Both lay people and specialists benefited from that. For the youth, the iterations triggered the challenging of taken-for-granted assumptions about the animals, also provoking the infusion of new meanings. The fear of snakes permitted explanations around the low risks posed by them, thus giving space for curiosity and enchantment. The disgust toward tree frogs and toads triggered curiosity about their ecological role in the biological controlling of unwanted insects such as mosquitoes, thus giving room for appreciation and respect. For the researchers, it was a clear opportunity to communicate science and promote scientific literacy. It also forged the chance to establish a permanent link with a biodiversity global hotspot in a region presenting a high degree of heterogeneous forms of life while pressured by human action [38].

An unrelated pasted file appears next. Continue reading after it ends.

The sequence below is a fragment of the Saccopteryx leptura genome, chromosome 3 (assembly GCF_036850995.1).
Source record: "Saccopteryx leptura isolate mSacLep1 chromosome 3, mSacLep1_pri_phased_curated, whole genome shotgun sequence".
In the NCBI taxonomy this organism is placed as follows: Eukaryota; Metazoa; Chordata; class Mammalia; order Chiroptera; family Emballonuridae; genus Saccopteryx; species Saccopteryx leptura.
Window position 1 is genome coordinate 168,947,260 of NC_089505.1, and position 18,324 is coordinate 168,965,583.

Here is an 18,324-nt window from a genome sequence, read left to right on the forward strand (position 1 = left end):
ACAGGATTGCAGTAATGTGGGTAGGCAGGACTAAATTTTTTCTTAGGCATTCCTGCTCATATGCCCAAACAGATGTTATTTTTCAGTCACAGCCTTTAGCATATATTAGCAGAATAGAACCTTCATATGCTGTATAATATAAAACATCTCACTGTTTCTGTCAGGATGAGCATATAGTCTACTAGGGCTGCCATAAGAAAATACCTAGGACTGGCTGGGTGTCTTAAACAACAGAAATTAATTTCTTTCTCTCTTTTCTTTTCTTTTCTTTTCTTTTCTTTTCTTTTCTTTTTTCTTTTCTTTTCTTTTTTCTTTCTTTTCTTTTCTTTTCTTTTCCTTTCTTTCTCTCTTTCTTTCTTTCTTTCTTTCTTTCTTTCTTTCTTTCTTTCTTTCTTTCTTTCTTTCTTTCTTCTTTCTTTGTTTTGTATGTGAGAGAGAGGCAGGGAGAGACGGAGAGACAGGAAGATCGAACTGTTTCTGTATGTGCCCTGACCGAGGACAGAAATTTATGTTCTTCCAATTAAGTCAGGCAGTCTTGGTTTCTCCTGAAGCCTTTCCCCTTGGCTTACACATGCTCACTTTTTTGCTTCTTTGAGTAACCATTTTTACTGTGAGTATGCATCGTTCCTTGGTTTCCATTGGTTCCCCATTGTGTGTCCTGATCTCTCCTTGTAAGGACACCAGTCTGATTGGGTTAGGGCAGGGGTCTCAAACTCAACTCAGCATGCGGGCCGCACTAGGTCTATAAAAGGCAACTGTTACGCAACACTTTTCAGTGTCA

We would suggest that the technology did not work just as a tool, but as a relevant element enabling uses which triggered the establishment of new relationships between people, places and tools within the community. This may be seen as a call to scientists engaged in participatory citizen science to pay more attention to the role technology plays in their projects [24]. The iterative process between face-to-face activities and digital interactions set in motion processes that lead to new socio-material practices which transformed the relationships established between the inhabitants and their home. The character of the communicative space afforded by the messaging group in combination with the possibilities of picturing and audio recording permitted the emergence of this unintended outcome. We note a digital community materialized through the periodic interplay between face-to-face and remote interactions that linked common-sense experiential knowledge with the specialized techno-scientific knowledge of the scientists engaged in the activities.